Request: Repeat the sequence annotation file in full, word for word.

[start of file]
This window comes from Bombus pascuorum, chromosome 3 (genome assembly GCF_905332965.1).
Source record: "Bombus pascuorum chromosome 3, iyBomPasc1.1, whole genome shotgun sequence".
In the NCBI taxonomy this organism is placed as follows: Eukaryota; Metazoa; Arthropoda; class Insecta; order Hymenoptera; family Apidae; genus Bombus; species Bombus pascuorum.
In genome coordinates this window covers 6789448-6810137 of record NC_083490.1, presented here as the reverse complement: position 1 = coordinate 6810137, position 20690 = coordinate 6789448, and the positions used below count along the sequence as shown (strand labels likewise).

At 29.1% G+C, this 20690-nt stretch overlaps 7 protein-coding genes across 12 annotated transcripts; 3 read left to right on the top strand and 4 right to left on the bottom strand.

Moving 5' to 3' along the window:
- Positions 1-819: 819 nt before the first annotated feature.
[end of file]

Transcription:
This window comes from Bombus pascuorum, chromosome 3 (genome assembly GCF_905332965.1).
Source record: "Bombus pascuorum chromosome 3, iyBomPasc1.1, whole genome shotgun sequence".
In the NCBI taxonomy this organism is placed as follows: Eukaryota; Metazoa; Arthropoda; class Insecta; order Hymenoptera; family Apidae; genus Bombus; species Bombus pascuorum.
In genome coordinates this window covers 6789448-6810137 of record NC_083490.1, presented here as the reverse complement: position 1 = coordinate 6810137, position 20690 = coordinate 6789448, and the positions used below count along the sequence as shown (strand labels likewise).

At 29.1% G+C, this 20690-nt stretch overlaps 7 protein-coding genes across 12 annotated transcripts; 3 read left to right on the top strand and 4 right to left on the bottom strand.

Moving 5' to 3' along the window:
- Positions 1-819: 819 nt before the first annotated feature.